Jewish Cultural College Established in Sweden

Since 2000, Paideia has offered an intense One-Year Jewish Studies Program in Sweden with a maintained focus placed on textual literacy, but the country was  lacking in adult level programming  with a Jewish perspective for the greater Swedish populaion.. This past fall, Paideia established the first Jewish Cultural College in Scandinavia with the backing of Sweden’s Judiska Centralradet (Jewish Central Council) and official accreditation from Sweden’s Ministry of Education. Throughout the  process the Paideia Cultural College was mentored by Abdulkader Habib, who established the Islamic Kista Folkhögskola in Stockholm and brought to light how the existence of Christian and Islamic cultural colleges in Sweden pointed toward the void of a Jewish equivalent in the country. This is a great accomplishment for educators in Sweden and displays exactly what can happen when  scholars and leaders work together towards the cause of equitable representation and observation of different cultures and practices.

The goal of Paideia in the foundation of this institution is clear: promoting the goal of Jewish textual literacy by highlighting the importance of having an established knowledge of the texts and teachings. Paideia has stated that there are multiple intended audiences for the program. For example, the institution is meant to help individuals accumulate Jewish knowledge inside the Swedish Jewish community. Noa Hermele, the rector of Paideia Cultural College, explained that cultural college curriculums taught him a great deal about Jewish philosophy, Jewish law, and other aspects of the Jewish experience that he was not intimately aware of. All these aspects, to him and others, are an important  of the current goals of the institute.

Paideia has a vested interest in “being open to anyone with an interest and capability to add to Jewish culture” i and has made it a mission to bring knowledge of Jewish education to individuals not within Sweden’s established Jewish community. Barbara Spectre, Paideia’s founding director, has spoken on the positive impact that engagement with Jewish culture can have in the scope of today’s climate. Barbara Spectre, specifically, sees value in debate and questioning to evaluate text and promote discourse that allows us to insert our own voices into the cultural conversation. When asked to elaborate,rbara Spectre stated “There’s something about being able to add your own voice, and in a sense, differing from former interpretations, [showing that] there is something still incomplete. That notion of contribution by shaving away from the accepted – I think there’s something marvelous in that.” In stating this and expounding on the viewpoint of Paideia’s administration, Spectre has displayed that an open-minded cultural approach is of paramount importance when exploring the philosophies and belief systems of groups within a country’s demographic. With the opening of  The Paideia Jewish Cultural College, Sweden is showing the positive impact that cross-cultural approaches to learning can have in promoting equitability and a more enlightened cultural landscape.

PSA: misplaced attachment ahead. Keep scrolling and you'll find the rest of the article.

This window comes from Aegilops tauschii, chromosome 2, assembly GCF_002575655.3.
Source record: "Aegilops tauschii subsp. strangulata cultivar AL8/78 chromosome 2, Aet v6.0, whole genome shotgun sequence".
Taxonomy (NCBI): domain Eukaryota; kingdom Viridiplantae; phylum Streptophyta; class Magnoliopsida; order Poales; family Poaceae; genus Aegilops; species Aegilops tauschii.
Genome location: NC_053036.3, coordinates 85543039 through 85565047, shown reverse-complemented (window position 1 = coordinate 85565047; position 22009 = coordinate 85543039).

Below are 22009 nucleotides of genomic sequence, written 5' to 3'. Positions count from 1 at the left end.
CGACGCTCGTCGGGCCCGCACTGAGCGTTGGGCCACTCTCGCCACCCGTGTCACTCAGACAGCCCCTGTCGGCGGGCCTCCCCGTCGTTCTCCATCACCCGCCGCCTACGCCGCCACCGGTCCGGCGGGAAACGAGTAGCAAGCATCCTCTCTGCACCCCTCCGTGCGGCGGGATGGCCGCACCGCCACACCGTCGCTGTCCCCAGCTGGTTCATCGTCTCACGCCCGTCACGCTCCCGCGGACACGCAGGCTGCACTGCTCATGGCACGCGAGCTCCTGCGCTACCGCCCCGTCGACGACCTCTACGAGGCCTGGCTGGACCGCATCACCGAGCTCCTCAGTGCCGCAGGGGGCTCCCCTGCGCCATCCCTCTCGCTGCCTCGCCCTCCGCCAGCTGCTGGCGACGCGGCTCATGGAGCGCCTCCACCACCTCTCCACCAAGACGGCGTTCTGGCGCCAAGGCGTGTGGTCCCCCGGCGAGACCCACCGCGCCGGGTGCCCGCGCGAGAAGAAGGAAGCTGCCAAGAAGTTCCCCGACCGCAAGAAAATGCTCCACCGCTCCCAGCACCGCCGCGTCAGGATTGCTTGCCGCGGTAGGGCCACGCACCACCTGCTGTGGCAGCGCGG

Barbara Spectre Discusses the Importance of New Jewish Cultural College in Sweden

Paideia has, since 2000, provided a one-year Jewish studies program for academics to practice textual literacy. Until this year, however, there has not been a formal popular education program for Jewish Studies in Sweden. This has since changed with Paideia’s foundation of a new Jewish Cultural college. The program has been several years in the making, and Paideia’s administration is excited at the prospect for several reasons. In this article, Paideia’s founding director Barbara Spectre, gives her take on why the founding of a Jewish Cultural college is an exciting concept for many.

Barbara Spectre has spoken openly on the prospect of Paideia’s founding of a Jewish Cultural college and how it will have a positive impact on the greater cultural discussion. Spectre has stated “…the notion of being able to open up and interact, not only teach Judaism but have people react to Judaism and be part of the discourse, I think is a tremendously and increasingly important aspect of how a Jewish institute should function in the world today”. Barbara Spectre displays a commitment to the spirit and goals of folkbildning—that is, seeking knowledge with openness and freedom. Paideia and the program do not shy away from critique when it comes to evaluation of teachings and encourages them as part of intimately interacting with the texts.

Spectre also notes that it is important to utilize our own voice when learning Jewish subjects, and the concept of being able to freely evaluate texts is a huge benefit to the cultural conversation. She notes that there is “something about being able to add your own voice, and in a sense, differing from former interpretations, there is something still incomplete.” There is an inherent value to one’s personal experiences and grasping the concept of cultural modernity when interacting with religious texts and establishing their relevance in today’s world. Too often do we shy away from debate and questioning when learning subjects that are important to us, but  Paideia wishes to encourage open-minds and the concept of cross-cultural learning. After all, Abdulkader Habib (Director of Kista Cultural College, the sole Islamic Cultural College in Swden) provided the mentorship and interest in equitable representation of minority cultures in terms of adult level learning and  played an instrumental role in the establishment of Paideia’s cultural college’s establishment.